Wednesday, August 19, 2009

Rick Boucher Leaning Towards Co-Ops Instead of Public Option

As members of Congress are continuing to discuss health care reform with their constituents at town hall meetings it appears as though residents of Virginia's 9th District are coming out in force to hear what Congressman Rick Boucher has to say on the topic. Unfortunately, it appears as though the 1,200 people who showed up at New River Community College yesterday didn't exactly hear the best news. According to the Roanoke Times, Boucher implied that he was leaning towards the co-op plan and even used some of the right wing's talking points when trying to raise concern about the public option.
A senior Democrat and early supporter of Barack Obama for president, Boucher voiced support for considering a plan to create nonprofit co-operatives as a strong alternative to a new government insurance plan.

"I have a problem with this government option plan," Boucher said. "I'm troubled that the government option plan could become very popular and if it became sufficiently popular it could begin to crowd out the other" private insurance companies.
Let's start out by addressing Boucher's statement about the public option essentially putting private insurance companies out of business. This is completely false. In fact, the public option would help improve the free-market system by forcing private companies to meet the demands of consumers and to provide quality coverage to the public. In other words, the public option would require health insurance companies to make sure they are providing coverage that people want at a reasonable rate. If insurance companies simply do that then they won't be put out of business.

In regards to Boucher's comments about the co-op plan, I think he is heading in the wrong direction here. Boucher represents a district in Southwest Virginia that is largely rural. Here's part of what the Center for Rural Affairs had to say about some of the unique factors facing rural communities regarding health care.
Unique rural factors make health insurance coverage less stable for rural individuals and families, ultimately negatively affecting their health. The high cost of insurance in the individual market; generally higher insurance premiums in rural areas; less employer-provided insurance; and lower incomes and higher rates of poverty all act together to leave rural residents with a greater risk of being without insurance, without adequate insurance, or uninsured for longer periods of time, all factors that negatively affect health.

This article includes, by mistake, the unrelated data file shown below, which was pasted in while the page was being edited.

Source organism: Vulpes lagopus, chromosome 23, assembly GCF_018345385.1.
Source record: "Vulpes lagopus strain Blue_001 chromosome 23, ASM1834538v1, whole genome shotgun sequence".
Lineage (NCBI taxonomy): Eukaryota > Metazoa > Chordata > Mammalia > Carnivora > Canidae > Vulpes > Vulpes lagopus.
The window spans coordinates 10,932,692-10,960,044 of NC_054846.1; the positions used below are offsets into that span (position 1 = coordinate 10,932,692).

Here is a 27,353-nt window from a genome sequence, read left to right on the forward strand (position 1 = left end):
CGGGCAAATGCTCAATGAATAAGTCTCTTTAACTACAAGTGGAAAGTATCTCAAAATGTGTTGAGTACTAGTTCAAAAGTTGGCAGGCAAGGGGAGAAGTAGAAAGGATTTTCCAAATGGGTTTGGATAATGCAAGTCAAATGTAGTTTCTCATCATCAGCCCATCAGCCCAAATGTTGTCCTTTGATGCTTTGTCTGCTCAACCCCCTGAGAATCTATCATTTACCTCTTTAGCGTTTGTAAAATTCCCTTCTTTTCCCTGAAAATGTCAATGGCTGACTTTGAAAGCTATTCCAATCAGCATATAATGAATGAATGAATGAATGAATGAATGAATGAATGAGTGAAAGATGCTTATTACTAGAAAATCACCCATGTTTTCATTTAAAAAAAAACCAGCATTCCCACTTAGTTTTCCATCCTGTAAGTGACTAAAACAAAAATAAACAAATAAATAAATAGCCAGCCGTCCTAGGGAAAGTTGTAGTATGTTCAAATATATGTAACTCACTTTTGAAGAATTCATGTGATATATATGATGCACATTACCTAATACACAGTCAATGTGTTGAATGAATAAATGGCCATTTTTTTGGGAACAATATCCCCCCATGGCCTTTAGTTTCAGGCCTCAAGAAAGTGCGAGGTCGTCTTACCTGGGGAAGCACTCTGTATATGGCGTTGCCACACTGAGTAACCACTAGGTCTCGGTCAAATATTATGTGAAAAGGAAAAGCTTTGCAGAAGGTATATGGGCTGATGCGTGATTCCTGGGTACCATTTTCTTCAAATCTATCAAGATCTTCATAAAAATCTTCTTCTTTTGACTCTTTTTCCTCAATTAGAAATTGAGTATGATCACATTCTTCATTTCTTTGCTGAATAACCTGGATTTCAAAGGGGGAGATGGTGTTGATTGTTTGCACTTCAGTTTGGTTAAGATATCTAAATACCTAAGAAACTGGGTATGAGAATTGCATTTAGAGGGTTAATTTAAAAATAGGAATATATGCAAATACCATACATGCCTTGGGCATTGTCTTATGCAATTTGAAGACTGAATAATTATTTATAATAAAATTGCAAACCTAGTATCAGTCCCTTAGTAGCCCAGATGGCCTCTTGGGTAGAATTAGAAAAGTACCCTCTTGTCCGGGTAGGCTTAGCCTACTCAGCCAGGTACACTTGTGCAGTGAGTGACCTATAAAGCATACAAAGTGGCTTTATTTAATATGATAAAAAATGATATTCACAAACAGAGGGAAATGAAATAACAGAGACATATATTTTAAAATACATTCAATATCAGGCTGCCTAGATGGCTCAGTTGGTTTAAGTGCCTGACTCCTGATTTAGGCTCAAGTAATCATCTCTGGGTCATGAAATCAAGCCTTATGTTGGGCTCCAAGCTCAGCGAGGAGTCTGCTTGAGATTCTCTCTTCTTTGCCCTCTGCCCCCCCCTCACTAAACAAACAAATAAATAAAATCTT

The report then went on to give some points about why a public option would actually prove to be beneficial for rural communities.
  • Workplace characteristics more common in rural areas such as self-employment, small business ownership and employment, and low-wage work are risk factors for higher rates of being without insurance, being without adequate insurance, and greater dependence on the individual insurance market, conditions all subject to issues of cost, choice, and level of coverage that a public health insurance plan could address.
  • A public health insurance plan could lead to significantly lower costs to businesses and households. Models show public health insurance plan premiums would be 16 to 30 percent lower than private plans, and health care cost savings would be up to 41 percent greater with a public health insurance plan.
In other words, the Center for Rural Affairs tends to believe that if implemented correctly a public option would be extremely beneficial.This is something that you'd think someone representing a largely rural district would want to pay attention to. While Boucher might be leaning against the public option right now, it appears as though Boucher is willing to listen to what his constituents have to say on the topic because he's having another town hall meeting tomorrow in Abington. I therefore strongly encourage you to contact Congressman Boucher's office about why he should support a public option. If you can't make it to the town hall meeting tomorrow, you can always call his office at 202-225-3861.

1 comment:

  1. Rick Boucher is one of the worst Democrats in Congress. Whenever industry needs someone to stand up for them, Boucher is there.

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